Psychic Phenomena and the Hazards of Translation

Language is not an appendage of existence. It is but the most profound biological structure from which behavior, including speech is derived.

Y.T. Rakhawy

Language is not an appendage of existence. It is but the most profound biological structure from which behavior, including speech is derived. While psychic phenomena are lived profoundly in direct relation to the basic language structure, the psychological and psychiatric scientific studies used to use translated expressions, which carry a risk of reductionism and alienation from our actual existence.

Taking emotions as an example, we used to import rather than translate a word from a different language where it carries a specific definition and connotation. We also proceed using a structured imported methodology, which sometimes results in redundant alienating conclusions.

Sooner or later this foreign body-imported data become more and more imprinted and remodeled, and ultimately invade our deeper biologic (language) structure. In other words, we become reduced to fit the limitations of the foreign word instead of branching to actualize our endless open potentials.

If we are to avoid such hazards, we have to rearrange matters in a trial to re-put the horse in front of the cart. We need to start from our very language structure impregnated in our history, and coded and programmed in our constitutional biology. Then, and only then, we have to proceed with the appropriate tool to uncover and discover what lies beyond.

For instance, starting from an Arabic word like WIJDAN we notice that its meaning changes enormously according to the preposition preceding or following it. It has been believed that this word is the proper translation of the English word “affect”. This is the least true. The Arabic word “WIGDAN” could mean to “find”. It also refers to “sadness”, “anger”, “love” and “hate.” It is still related to the verbs to “create” and to “enrich or “to enlarge.” In other word, “WIGDAN” seems to include connotations having affective, motivating and cognitive implications at the same time.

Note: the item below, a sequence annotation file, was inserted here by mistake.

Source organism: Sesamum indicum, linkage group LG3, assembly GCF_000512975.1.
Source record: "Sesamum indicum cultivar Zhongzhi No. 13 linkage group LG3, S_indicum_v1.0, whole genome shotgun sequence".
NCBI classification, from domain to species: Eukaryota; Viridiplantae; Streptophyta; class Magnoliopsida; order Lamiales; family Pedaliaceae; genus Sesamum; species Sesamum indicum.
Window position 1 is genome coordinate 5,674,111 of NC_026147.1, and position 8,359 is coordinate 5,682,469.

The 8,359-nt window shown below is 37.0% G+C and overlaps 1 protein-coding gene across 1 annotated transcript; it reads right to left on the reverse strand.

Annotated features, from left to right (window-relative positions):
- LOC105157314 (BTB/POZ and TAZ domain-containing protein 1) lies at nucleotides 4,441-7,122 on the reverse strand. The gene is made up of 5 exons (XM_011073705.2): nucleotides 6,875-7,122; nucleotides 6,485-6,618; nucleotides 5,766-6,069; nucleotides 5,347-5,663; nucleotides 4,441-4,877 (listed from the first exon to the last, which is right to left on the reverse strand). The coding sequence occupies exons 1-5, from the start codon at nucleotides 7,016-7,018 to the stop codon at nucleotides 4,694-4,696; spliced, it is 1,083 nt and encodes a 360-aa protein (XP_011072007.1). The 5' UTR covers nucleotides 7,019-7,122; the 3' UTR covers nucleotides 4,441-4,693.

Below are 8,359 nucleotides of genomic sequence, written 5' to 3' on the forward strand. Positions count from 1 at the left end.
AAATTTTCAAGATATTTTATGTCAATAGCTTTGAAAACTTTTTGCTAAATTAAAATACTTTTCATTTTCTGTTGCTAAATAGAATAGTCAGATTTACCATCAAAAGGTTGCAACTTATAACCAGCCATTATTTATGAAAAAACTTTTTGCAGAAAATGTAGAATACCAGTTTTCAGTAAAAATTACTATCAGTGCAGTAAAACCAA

So, starting from our language structure and considering what the word “WIGDAN” could refer to, we would have been able to approach a complex phenomenon where cognitive, affective and creative aspects are included. 

This is also true when we consider another Arabic word describing sadness and related phenomena. For instance, the English word “depression” has been translated for some reason or another to the Arabic word “IKTIAAB”. The more inclusive mother Arabic word “HOZN” has its positive active aspect, as well as its painful handicapping bearings. It is also related to another word “HAMM” which is in turn partly related to certain volitional inclinations. All such aspects are not included in the currently used word “depression”.

However, the restrictions and complications imposed by the use of some narrow concepts are not the least confined to the scientific or professional language. Unfortunately, they have also invaded our everyday life, which endangers, beyond doubt, our deep language (emotional, existential, etc.) structure.

To conclude, we need to start from our language’s inspiration, which represents our deepest biological structure. Accordingly, we can construct the appropriate research tool to ultimately discover and promote our own existence with consideration, appreciation and respect of the others’ existences. As such, we can go parallel to and not separate from the others’ objective efforts and creative activities and existence.

Y.T. Rakhawy

Egypt. J. Psychiat. (1987) 10: 9-10

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